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Final bypass route is unveiled by designers

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The full-route of the proposed new city bypass has now been selected and is available for inspection.

The design route for the section of the planned new road through Ballindooley, Castlegar and Ballybrit was unveiled last week.

It will include east-facing slip-roads onto the N17 junction; and now avoids a ‘mass path’, which locals say was of cultural and historical significance, and was traversed in the original route.

The chosen design route for the section from the Ballymoneen Road in Knocknacarra to the N59 was also unveiled over the weekend.

The design team has ‘tweaked’ the original route and made some changes following consultations with landowners and submissions from the public.

The N59 link road between Letteragh Road and Rahoon Road will be moved east to be parallel to Bóthar Diarmuida.

The new design allows for the existing entrance to Bun a’ Chnoic and Rosán Glas housing estates will be altered to exit onto the N59 link road, with traffic lights. This N59 link road will join the Rahoon Road at the existing entrance to Bun a Chnoic and Rosán Glas estates at a traffic light junction.

The Gort na Bró Road will be realigned to join the Rahoon Road at the proposed meeting point of the N59 link road with Rahoon Road. The existing road to the Rahoon Road will be decommissioned.

The road connecting the Galway Retail Park roundabout to Gort na Bró roundabout will be realigned to connect directly east onto Gort na Bró Road at traffic lights and the existing road will be decommissioned, reducing the Gort na Bró roundabout to four arms.

Galway County Council, lead agent in the N6 Galway City Transport Project, also last Friday released the route of the proposed road from the R336 Coast Road to the N59. Earlier in November, the route design option between Forthaí Maola in Barna to Cappagh was released. The detailed maps of the design routes are available from the N6 project office and on its website.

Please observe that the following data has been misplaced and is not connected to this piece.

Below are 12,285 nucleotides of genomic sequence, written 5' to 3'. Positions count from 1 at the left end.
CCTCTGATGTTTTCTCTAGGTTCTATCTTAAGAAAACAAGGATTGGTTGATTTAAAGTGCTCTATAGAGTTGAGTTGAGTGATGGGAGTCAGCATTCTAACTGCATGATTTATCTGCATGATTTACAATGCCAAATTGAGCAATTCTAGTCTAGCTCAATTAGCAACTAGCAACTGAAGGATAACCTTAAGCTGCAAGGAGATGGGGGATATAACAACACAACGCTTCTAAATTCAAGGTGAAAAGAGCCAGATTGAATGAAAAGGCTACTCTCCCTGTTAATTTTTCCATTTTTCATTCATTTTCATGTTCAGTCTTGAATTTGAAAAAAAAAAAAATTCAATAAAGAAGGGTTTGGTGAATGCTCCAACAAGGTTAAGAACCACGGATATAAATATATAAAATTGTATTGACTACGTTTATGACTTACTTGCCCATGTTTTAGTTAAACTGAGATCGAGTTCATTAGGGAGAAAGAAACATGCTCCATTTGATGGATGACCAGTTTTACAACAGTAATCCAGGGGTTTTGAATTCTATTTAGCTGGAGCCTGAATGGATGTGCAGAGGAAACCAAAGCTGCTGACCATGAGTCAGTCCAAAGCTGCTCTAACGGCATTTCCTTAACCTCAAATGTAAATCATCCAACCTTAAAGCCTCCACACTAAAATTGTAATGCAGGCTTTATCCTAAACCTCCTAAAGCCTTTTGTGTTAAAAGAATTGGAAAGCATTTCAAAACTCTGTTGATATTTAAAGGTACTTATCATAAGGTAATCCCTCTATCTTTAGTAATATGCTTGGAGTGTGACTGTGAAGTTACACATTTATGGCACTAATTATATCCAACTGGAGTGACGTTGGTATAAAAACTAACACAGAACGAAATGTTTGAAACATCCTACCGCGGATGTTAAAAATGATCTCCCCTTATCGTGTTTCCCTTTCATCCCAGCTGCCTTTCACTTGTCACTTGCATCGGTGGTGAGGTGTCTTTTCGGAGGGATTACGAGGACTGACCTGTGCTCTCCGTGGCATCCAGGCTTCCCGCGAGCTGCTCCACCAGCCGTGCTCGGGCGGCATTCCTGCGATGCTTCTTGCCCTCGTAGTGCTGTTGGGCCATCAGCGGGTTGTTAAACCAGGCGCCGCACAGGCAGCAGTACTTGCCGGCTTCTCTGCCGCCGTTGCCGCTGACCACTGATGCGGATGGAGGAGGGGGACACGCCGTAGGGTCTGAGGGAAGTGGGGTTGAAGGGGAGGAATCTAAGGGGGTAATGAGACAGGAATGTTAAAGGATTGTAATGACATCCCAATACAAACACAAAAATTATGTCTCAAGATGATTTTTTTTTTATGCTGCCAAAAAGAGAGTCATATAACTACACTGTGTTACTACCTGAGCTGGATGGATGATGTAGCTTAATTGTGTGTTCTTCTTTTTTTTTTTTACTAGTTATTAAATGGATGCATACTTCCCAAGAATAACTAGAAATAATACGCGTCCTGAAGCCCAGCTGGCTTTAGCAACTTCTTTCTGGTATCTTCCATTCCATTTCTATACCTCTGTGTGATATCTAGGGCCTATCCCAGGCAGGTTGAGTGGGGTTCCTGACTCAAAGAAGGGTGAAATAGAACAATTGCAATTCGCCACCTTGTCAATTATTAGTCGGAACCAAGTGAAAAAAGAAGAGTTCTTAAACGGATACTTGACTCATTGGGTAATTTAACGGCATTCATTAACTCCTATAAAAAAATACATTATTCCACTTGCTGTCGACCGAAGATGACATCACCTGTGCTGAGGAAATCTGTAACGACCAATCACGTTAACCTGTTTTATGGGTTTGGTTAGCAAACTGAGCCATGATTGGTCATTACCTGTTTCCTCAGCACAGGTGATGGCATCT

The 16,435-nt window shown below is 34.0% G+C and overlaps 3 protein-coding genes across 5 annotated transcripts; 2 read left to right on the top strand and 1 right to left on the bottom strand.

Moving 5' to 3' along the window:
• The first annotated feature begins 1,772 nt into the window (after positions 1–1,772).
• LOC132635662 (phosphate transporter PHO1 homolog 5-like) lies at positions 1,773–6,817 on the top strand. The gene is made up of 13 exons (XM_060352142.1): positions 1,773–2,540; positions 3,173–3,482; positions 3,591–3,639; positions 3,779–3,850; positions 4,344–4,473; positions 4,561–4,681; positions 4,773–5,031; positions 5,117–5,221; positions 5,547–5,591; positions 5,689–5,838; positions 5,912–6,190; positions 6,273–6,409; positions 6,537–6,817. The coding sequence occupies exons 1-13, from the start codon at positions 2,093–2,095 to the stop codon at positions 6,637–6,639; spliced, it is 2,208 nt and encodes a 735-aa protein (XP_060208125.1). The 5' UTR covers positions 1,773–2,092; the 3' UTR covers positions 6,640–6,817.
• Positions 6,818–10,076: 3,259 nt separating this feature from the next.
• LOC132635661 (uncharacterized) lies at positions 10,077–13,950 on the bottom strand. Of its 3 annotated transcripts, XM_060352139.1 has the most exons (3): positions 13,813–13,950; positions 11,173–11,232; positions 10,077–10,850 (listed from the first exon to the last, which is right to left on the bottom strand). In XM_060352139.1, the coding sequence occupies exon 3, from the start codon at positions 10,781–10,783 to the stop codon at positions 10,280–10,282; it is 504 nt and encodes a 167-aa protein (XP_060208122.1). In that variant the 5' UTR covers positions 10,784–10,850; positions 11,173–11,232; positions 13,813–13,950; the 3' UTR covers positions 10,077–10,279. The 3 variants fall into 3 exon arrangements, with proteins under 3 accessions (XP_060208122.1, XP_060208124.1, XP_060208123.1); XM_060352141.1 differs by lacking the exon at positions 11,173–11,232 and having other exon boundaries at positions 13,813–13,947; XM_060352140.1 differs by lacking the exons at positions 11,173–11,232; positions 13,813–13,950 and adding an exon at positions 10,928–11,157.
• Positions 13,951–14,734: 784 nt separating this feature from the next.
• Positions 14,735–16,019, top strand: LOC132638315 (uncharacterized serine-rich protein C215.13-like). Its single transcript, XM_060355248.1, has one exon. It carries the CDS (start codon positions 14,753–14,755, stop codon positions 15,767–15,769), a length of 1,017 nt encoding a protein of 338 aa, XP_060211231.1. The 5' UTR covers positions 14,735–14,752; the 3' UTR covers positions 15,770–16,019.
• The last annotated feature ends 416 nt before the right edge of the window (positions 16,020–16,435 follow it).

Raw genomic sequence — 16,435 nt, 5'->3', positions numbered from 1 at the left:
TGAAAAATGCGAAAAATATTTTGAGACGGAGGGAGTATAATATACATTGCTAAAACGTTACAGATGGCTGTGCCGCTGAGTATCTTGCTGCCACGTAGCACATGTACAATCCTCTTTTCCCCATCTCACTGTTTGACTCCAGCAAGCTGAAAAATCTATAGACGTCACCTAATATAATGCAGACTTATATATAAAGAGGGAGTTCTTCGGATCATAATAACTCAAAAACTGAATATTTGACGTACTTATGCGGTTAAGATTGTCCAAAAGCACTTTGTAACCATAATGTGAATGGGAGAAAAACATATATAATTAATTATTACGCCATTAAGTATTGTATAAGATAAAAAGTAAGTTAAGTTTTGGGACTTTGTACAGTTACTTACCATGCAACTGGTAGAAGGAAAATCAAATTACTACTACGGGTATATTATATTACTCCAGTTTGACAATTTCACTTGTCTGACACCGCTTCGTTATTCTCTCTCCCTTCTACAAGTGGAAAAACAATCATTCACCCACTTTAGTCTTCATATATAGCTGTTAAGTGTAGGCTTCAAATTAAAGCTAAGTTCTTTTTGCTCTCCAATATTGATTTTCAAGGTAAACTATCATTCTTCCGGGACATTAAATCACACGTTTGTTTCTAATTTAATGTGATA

Michael Timmins, senior engineer with the Council, said the design team is on course to publish the final route by the second quarter of 2016, when it will be ready to forward to An Bórd Pleanála.

Until it is published, changes can be made along the route, however, Mr Timmins said: “Changes are more and more minimal as the design is progressed.”

The design team is currently carrying out drilling and testing of land along the route and this might throw up something, such as hard rock or cavities, which might necessitate a change in the route.

Land and property owners affected by the proposed route are continuing to engage with the design team and will do right up until the route is published, added Mr Timmins.

Connacht Tribune

Joyce’s Tribune inspiration for Finnegan’s Wake!

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James Joyce's statue in Dublin.

James Joyce copied copiously from the Connacht Tribune when it came to creating his complex novel Finnegans Wake where he intertwined events of the real world and that of his dreams.

He had relatives of his wife Nora send him over copies of the Tribune in 1924, from which he would pour over local news, sports reports, letters to the editor and even advertisements.

An art teacher in Dublin, who has spent 14 years creating illustrations inspired by Finnegans Walk, hopes to create pieces of art specifically highlighting those Galway sections of the novel.

Carole Wade is hoping people here who have anecdotes and connections with Ireland’s most famous author will relay those to her which can then be incorporated into the artwork. It will eventually be donated to the Moore Institute in the University of Galway.

Her sister Dr Frances McCormack in the university’s School of English and Creative Arts has reached out to her fellow academics to collaborate. But her sibling is urging ordinary people to take part.

“I think it’s the most amazing book ever written. Ulysses is about a specific place and time but Finnegan’s Wake is about the history of the world. If you want to know about the Crimean War, every war and every battle in Europe – they’re all mentioned, even the Maamtrasna murders are there,” she enthuses.